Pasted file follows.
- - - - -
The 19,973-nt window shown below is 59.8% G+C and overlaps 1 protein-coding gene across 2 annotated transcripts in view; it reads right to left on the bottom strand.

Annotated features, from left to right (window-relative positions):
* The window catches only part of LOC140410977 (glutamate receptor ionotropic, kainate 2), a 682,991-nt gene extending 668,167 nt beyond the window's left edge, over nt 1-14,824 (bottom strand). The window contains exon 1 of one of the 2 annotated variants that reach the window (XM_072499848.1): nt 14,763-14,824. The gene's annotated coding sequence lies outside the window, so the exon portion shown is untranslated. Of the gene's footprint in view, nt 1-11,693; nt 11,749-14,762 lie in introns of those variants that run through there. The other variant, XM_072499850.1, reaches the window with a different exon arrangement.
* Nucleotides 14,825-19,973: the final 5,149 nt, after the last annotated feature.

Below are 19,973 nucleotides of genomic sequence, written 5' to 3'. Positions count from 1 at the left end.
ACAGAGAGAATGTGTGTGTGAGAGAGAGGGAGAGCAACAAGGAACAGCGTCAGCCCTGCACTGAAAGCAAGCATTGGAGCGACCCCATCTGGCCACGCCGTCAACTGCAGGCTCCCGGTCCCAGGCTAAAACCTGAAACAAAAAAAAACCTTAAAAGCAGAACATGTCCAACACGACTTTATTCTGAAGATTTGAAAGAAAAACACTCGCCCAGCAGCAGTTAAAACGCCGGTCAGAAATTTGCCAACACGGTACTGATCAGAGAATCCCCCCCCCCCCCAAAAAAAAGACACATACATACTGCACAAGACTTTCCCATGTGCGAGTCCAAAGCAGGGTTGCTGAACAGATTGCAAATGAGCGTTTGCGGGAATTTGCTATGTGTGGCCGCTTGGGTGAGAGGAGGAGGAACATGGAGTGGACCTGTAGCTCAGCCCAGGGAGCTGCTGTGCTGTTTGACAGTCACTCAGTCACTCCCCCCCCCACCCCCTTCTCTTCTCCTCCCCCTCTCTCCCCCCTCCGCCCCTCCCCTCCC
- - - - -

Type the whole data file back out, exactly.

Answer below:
The 19,973-nt window shown below is 59.8% G+C and overlaps 1 protein-coding gene across 2 annotated transcripts in view; it reads right to left on the bottom strand.

Annotated features, from left to right (window-relative positions):
* The window catches only part of LOC140410977 (glutamate receptor ionotropic, kainate 2), a 682,991-nt gene extending 668,167 nt beyond the window's left edge, over nt 1-14,824 (bottom strand). The window contains exon 1 of one of the 2 annotated variants that reach the window (XM_072499848.1): nt 14,763-14,824. The gene's annotated coding sequence lies outside the window, so the exon portion shown is untranslated. Of the gene's footprint in view, nt 1-11,693; nt 11,749-14,762 lie in introns of those variants that run through there. The other variant, XM_072499850.1, reaches the window with a different exon arrangement.
* Nucleotides 14,825-19,973: the final 5,149 nt, after the last annotated feature.

Below are 19,973 nucleotides of genomic sequence, written 5' to 3'. Positions count from 1 at the left end.
ACAGAGAGAATGTGTGTGTGAGAGAGAGGGAGAGCAACAAGGAACAGCGTCAGCCCTGCACTGAAAGCAAGCATTGGAGCGACCCCATCTGGCCACGCCGTCAACTGCAGGCTCCCGGTCCCAGGCTAAAACCTGAAACAAAAAAAAACCTTAAAAGCAGAACATGTCCAACACGACTTTATTCTGAAGATTTGAAAGAAAAACACTCGCCCAGCAGCAGTTAAAACGCCGGTCAGAAATTTGCCAACACGGTACTGATCAGAGAATCCCCCCCCCCCCCAAAAAAAAGACACATACATACTGCACAAGACTTTCCCATGTGCGAGTCCAAAGCAGGGTTGCTGAACAGATTGCAAATGAGCGTTTGCGGGAATTTGCTATGTGTGGCCGCTTGGGTGAGAGGAGGAGGAACATGGAGTGGACCTGTAGCTCAGCCCAGGGAGCTGCTGTGCTGTTTGACAGTCACTCAGTCACTCCCCCCCCCACCCCCTTCTCTTCTCCTCCCCCTCTCTCCCCCCTCCGCCCCTCCCCTCCC